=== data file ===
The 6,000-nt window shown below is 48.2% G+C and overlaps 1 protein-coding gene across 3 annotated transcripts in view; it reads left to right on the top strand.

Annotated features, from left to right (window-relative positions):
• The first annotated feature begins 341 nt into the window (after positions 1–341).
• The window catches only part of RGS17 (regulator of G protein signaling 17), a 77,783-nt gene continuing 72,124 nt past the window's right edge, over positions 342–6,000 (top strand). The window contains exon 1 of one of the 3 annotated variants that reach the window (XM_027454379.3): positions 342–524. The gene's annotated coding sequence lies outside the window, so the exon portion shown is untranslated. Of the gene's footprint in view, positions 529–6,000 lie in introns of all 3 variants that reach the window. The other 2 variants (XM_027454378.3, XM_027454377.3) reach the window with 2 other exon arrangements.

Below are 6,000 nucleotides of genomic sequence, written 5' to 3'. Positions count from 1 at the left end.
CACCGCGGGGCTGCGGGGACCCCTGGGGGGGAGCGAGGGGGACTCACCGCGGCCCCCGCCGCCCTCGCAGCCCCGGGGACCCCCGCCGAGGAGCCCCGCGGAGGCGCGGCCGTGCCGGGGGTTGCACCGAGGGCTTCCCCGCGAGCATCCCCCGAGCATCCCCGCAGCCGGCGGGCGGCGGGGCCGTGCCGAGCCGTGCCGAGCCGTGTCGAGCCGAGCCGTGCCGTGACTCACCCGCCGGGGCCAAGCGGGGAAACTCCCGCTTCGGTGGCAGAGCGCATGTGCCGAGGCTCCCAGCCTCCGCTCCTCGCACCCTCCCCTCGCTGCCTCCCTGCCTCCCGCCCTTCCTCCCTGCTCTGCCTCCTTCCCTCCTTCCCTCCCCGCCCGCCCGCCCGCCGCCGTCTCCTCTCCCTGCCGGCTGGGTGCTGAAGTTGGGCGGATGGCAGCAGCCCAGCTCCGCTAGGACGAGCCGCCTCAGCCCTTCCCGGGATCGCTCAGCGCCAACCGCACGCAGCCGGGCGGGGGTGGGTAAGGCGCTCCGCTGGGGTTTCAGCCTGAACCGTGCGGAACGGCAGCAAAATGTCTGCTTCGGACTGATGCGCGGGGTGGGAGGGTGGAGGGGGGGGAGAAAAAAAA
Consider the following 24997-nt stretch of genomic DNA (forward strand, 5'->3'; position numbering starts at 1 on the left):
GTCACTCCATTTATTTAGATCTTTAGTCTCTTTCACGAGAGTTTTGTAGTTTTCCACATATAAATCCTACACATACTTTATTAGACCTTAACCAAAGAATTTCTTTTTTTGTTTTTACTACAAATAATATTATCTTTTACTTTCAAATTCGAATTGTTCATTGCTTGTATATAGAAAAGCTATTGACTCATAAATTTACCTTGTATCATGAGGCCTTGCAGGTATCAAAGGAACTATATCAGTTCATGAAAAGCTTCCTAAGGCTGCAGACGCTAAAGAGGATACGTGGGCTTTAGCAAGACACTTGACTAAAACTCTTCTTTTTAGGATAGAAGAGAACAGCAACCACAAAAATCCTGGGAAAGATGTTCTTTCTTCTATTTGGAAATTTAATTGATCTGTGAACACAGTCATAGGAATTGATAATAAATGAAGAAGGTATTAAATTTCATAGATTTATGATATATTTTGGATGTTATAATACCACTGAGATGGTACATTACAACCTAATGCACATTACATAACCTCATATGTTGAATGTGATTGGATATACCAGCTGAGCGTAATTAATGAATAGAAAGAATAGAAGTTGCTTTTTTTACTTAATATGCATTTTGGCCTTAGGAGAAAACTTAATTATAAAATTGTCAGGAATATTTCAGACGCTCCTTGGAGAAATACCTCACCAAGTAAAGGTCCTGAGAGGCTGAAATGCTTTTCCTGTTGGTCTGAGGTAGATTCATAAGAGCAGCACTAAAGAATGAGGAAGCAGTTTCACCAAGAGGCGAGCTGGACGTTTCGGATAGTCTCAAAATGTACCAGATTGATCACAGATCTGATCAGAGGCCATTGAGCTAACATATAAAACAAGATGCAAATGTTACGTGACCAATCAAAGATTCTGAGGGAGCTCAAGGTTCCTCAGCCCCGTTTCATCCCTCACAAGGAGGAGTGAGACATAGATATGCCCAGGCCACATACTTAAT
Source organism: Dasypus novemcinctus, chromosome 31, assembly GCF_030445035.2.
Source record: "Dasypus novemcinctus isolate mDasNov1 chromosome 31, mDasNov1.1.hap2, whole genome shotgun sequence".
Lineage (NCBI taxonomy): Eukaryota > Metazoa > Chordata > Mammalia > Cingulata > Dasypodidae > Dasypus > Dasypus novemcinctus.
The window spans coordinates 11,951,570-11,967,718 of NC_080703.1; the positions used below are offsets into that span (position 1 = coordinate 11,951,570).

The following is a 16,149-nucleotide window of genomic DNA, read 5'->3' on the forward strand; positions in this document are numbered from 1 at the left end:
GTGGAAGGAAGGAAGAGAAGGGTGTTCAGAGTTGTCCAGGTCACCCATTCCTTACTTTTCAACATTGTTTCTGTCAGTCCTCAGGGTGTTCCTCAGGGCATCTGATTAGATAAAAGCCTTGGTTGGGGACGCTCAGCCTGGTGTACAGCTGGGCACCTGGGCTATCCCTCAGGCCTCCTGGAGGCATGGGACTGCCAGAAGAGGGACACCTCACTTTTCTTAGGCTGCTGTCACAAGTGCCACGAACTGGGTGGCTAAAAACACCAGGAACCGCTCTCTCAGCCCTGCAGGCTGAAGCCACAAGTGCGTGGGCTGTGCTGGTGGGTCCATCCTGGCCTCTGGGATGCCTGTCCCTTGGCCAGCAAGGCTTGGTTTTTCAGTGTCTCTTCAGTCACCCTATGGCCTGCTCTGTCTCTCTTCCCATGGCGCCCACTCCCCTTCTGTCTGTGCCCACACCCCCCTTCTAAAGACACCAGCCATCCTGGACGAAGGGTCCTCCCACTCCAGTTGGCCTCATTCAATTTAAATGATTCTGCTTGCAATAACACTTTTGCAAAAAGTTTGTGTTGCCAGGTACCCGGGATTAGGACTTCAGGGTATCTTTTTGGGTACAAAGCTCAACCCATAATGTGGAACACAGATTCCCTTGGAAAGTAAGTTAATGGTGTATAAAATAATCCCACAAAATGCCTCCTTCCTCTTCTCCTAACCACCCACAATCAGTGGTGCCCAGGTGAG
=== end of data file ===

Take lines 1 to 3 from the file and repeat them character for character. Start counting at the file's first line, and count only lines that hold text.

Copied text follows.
The 6,000-nt window shown below is 48.2% G+C and overlaps 1 protein-coding gene across 3 annotated transcripts in view; it reads left to right on the top strand.

Annotated features, from left to right (window-relative positions):
• The first annotated feature begins 341 nt into the window (after positions 1–341).